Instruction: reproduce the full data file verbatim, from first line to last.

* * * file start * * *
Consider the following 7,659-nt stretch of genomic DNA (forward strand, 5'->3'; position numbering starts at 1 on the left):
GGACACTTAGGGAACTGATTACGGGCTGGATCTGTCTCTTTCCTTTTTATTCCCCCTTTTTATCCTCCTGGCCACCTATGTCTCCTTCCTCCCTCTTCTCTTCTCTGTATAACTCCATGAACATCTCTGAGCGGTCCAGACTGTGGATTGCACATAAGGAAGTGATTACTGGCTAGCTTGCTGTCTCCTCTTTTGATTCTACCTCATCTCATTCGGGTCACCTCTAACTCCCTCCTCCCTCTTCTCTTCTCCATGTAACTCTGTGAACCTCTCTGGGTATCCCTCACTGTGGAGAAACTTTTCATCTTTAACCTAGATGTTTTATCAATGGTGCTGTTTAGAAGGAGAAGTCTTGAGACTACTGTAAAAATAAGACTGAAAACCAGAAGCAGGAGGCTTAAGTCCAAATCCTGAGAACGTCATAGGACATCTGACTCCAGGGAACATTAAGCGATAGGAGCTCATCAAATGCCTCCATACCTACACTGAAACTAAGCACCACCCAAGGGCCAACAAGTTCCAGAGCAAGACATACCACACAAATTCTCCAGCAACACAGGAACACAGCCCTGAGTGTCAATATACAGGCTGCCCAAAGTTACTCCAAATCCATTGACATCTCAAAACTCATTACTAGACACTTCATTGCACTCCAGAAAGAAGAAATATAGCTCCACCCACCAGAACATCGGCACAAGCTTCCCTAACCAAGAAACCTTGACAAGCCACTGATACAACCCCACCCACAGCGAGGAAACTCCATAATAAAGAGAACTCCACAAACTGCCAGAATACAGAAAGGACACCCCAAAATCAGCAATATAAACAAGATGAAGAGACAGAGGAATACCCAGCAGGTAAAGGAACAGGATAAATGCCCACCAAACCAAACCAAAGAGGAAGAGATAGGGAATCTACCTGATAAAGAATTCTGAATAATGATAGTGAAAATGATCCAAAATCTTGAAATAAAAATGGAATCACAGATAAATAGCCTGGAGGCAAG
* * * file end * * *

Consider the following 7,659-nt stretch of genomic DNA (forward strand, 5'->3'; position numbering starts at 1 on the left):
GGACACTTAGGGAACTGATTACGGGCTGGATCTGTCTCTTTCCTTTTTATTCCCCCTTTTTATCCTCCTGGCCACCTATGTCTCCTTCCTCCCTCTTCTCTTCTCTGTATAACTCCATGAACATCTCTGAGCGGTCCAGACTGTGGATTGCACATAAGGAAGTGATTACTGGCTAGCTTGCTGTCTCCTCTTTTGATTCTACCTCATCTCATTCGGGTCACCTCTAACTCCCTCCTCCCTCTTCTCTTCTCCATGTAACTCTGTGAACCTCTCTGGGTATCCCTCACTGTGGAGAAACTTTTCATCTTTAACCTAGATGTTTTATCAATGGTGCTGTTTAGAAGGAGAAGTCTTGAGACTACTGTAAAAATAAGACTGAAAACCAGAAGCAGGAGGCTTAAGTCCAAATCCTGAGAACGTCATAGGACATCTGACTCCAGGGAACATTAAGCGATAGGAGCTCATCAAATGCCTCCATACCTACACTGAAACTAAGCACCACCCAAGGGCCAACAAGTTCCAGAGCAAGACATACCACACAAATTCTCCAGCAACACAGGAACACAGCCCTGAGTGTCAATATACAGGCTGCCCAAAGTTACTCCAAATCCATTGACATCTCAAAACTCATTACTAGACACTTCATTGCACTCCAGAAAGAAGAAATATAGCTCCACCCACCAGAACATCGGCACAAGCTTCCCTAACCAAGAAACCTTGACAAGCCACTGATACAACCCCACCCACAGCGAGGAAACTCCATAATAAAGAGAACTCCACAAACTGCCAGAATACAGAAAGGACACCCCAAAATCAGCAATATAAACAAGATGAAGAGACAGAGGAATACCCAGCAGGTAAAGGAACAGGATAAATGCCCACCAAACCAAACCAAAGAGGAAGAGATAGGGAATCTACCTGATAAAGAATTCTGAATAATGATAGTGAAAATGATCCAAAATCTTGAAATAAAAATGGAATCACAGATAAATAGCCTGGAGGCAAG